Solar Bag: A Water Disinfection Alternative for Rural and Remote Communities of the Peruvian Amazon Open Access

Boynton, Karin (Summer 2018)

Permanent URL:


BACKGROUND: The remote communities of Perú represent portions of the population

that are traditionally underserved in the water sector. While the Government of Perú

recognizes its responsibility in the continued improvement of water services for rural

populations, it has requested assistance in evaluating feasible alternatives to traditional

water treatment modalities. In 2016, CARE Perú implemented an innovative solar

disinfection technology in Bellavista, a rural and remote village in the Peruvian Amazon.

The Solar Bag technology is composed of a water bladder with a titanium dioxide-coated

mesh insert. The Solar Bag uses solar energy to activate a photochemical process that

produces purified water appropriate for human consumption.

METHODS: This thesis was part of an existing CARE project, “Mi Bolsa Solar,” and

used in-depth interviews and observations of eight female, head-of-household

participants to identify gaps between knowledge and practice of the Solar Bag

disinfection process and level of social appropriation of the Solar Bag technology. The

CARE Peru Key Performance Indicators (KPI) served as the basis for the design of the

qualitative study tools.

RESULTS: Themes extracted from the interviews included satisfaction with the Solar

Bag product, health improvements, quality of the water from the Solar Bag, and the

supply of Solar Bags and accompanying materials. Analysis revealed that a health

promoter’s unwillingness to supply materials can be a barrier to the use of the Solar Bag.

Analysis also showed that in the disinfection process, applying the alum, performing the

sedimentation, emptying the bags, disinfecting the storage container and/or storing

improperly can affect the quality of the water produced by the Solar Bag, thereby

impacting participant satisfaction. Lastly, according to CARE’s monitoring and

evaluation plan, the project had two positive outcomes related to social appropriation:

high use of the Solar Bag on the day of visit and a high level of participant satisfaction.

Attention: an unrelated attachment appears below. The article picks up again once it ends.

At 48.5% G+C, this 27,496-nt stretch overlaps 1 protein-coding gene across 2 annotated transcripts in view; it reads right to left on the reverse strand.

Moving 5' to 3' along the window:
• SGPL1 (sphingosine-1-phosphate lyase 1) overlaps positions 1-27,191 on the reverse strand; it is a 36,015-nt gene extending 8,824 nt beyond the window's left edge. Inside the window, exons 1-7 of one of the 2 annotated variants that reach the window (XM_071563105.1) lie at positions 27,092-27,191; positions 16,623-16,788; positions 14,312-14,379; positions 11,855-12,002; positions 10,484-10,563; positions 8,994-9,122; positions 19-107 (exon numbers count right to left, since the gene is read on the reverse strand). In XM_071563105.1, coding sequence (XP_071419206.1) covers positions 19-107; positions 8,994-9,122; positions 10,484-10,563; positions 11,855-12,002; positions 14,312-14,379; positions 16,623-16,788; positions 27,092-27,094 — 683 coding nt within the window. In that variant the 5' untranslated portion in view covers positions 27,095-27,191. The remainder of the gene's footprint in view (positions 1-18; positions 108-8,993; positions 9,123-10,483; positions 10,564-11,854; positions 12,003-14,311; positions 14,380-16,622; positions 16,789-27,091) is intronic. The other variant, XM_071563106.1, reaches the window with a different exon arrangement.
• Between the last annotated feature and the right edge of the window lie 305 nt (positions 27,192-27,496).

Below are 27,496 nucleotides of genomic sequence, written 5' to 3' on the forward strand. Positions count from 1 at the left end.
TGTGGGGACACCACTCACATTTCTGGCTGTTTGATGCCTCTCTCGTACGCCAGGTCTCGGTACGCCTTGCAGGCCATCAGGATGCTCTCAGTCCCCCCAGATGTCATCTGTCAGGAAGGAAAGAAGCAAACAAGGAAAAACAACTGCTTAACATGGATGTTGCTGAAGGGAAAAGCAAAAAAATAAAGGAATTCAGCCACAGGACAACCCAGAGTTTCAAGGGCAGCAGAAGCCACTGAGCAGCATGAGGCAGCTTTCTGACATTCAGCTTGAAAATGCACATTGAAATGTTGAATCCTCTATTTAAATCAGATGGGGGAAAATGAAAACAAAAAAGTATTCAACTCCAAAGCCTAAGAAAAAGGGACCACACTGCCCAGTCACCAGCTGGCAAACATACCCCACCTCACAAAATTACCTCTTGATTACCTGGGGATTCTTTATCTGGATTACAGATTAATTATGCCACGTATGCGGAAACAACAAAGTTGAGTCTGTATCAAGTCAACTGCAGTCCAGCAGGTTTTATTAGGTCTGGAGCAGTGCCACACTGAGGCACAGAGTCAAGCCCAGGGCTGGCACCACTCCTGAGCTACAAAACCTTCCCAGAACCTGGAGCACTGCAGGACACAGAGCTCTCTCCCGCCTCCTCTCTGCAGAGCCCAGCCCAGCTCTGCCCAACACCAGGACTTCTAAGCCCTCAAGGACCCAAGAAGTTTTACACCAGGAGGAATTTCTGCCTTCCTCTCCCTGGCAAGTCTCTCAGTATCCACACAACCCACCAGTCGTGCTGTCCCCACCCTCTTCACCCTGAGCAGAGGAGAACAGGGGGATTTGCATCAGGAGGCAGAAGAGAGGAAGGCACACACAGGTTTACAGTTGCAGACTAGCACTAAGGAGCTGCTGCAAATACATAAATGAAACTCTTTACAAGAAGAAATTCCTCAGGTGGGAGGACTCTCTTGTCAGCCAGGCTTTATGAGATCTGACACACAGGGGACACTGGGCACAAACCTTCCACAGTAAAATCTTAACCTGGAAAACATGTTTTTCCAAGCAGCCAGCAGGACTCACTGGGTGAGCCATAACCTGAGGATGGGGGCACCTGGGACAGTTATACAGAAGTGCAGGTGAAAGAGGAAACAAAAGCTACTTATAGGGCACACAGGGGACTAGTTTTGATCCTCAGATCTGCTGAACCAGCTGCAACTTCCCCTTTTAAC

However, a third variable showed that participants did not appropriate the technology

because it was not available in the rural market.

DISCUSSION: In conclusion, CARE Perú may need to consider providing more

workshops that target quality control. Furthermore, potential changes in the design of the

Solar Bag can help improve the user experience.

Table of Contents

Chapter One: Introduction                           1

   Background on the project                         1

   The Solar Bag technology                         2

   Purpose and Significance                         5

Chapter Two: Literature Review                7

   Background                                     7

   Alternatives for household-level water purification      11

   SODIS                                        16

   Contexts in which SODIS is used                   23

   The gap between literature, knowledge, and research   31

Chapter 3: Methodology                             32

   Study setting and population                       32

   The Solar Bag technology                         35

   Recruitment and sampling                         36

   Study design and procedures                      38

   Study instruments                               39

   Data management and analysis                    47

   Ethics                                         48

Chapter 4: Results and analysis                      49

   Description of participants                         49

   Knowledge of the solar bag purification process versus the practice

      of the practice of that process                   50

   Solar Appropriation                               54

   Incorporation into daily life                         62

   Intentions for future behavior                       67

   Areas for improvement in the project                 68

Chapter 5: Discussion                               70

   Social Appropriation                              74

   Limitations                                      76

Chapter 6: Recommendations                         78

   Recommendations                                78

Conclusion                                        79

Appendix A                                        81

Appendix B                                        84

References                                        85

About this Master's Thesis

Rights statement
  • Permission granted by the author to include this thesis or dissertation in this repository. All rights reserved by the author. Please contact the author for information regarding the reproduction and use of this thesis or dissertation.
  • English
Research Field
Committee Chair / Thesis Advisor
Partnering Agencies
Last modified

Primary PDF

Supplemental Files